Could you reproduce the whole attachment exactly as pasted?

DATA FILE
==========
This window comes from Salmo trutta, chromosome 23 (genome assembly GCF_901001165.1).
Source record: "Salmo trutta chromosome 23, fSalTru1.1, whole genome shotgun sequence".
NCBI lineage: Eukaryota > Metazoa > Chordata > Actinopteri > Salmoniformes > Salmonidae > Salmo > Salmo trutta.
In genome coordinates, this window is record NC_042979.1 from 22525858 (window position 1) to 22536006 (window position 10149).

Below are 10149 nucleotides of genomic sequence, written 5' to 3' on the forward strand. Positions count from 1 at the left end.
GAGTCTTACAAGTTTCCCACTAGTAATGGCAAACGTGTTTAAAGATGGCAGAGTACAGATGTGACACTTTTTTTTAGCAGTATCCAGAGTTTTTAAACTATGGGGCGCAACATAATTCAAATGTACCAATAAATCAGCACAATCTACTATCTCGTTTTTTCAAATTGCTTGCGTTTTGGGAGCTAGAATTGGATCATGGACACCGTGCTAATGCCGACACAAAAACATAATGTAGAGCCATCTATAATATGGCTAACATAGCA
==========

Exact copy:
This window comes from Salmo trutta, chromosome 23 (genome assembly GCF_901001165.1).
Source record: "Salmo trutta chromosome 23, fSalTru1.1, whole genome shotgun sequence".
NCBI lineage: Eukaryota > Metazoa > Chordata > Actinopteri > Salmoniformes > Salmonidae > Salmo > Salmo trutta.
In genome coordinates, this window is record NC_042979.1 from 22525858 (window position 1) to 22536006 (window position 10149).

Below are 10149 nucleotides of genomic sequence, written 5' to 3' on the forward strand. Positions count from 1 at the left end.
GAGTCTTACAAGTTTCCCACTAGTAATGGCAAACGTGTTTAAAGATGGCAGAGTACAGATGTGACACTTTTTTTTAGCAGTATCCAGAGTTTTTAAACTATGGGGCGCAACATAATTCAAATGTACCAATAAATCAGCACAATCTACTATCTCGTTTTTTCAAATTGCTTGCGTTTTGGGAGCTAGAATTGGATCATGGACACCGTGCTAATGCCGACACAAAAACATAATGTAGAGCCATCTATAATATGGCTAACATAGCA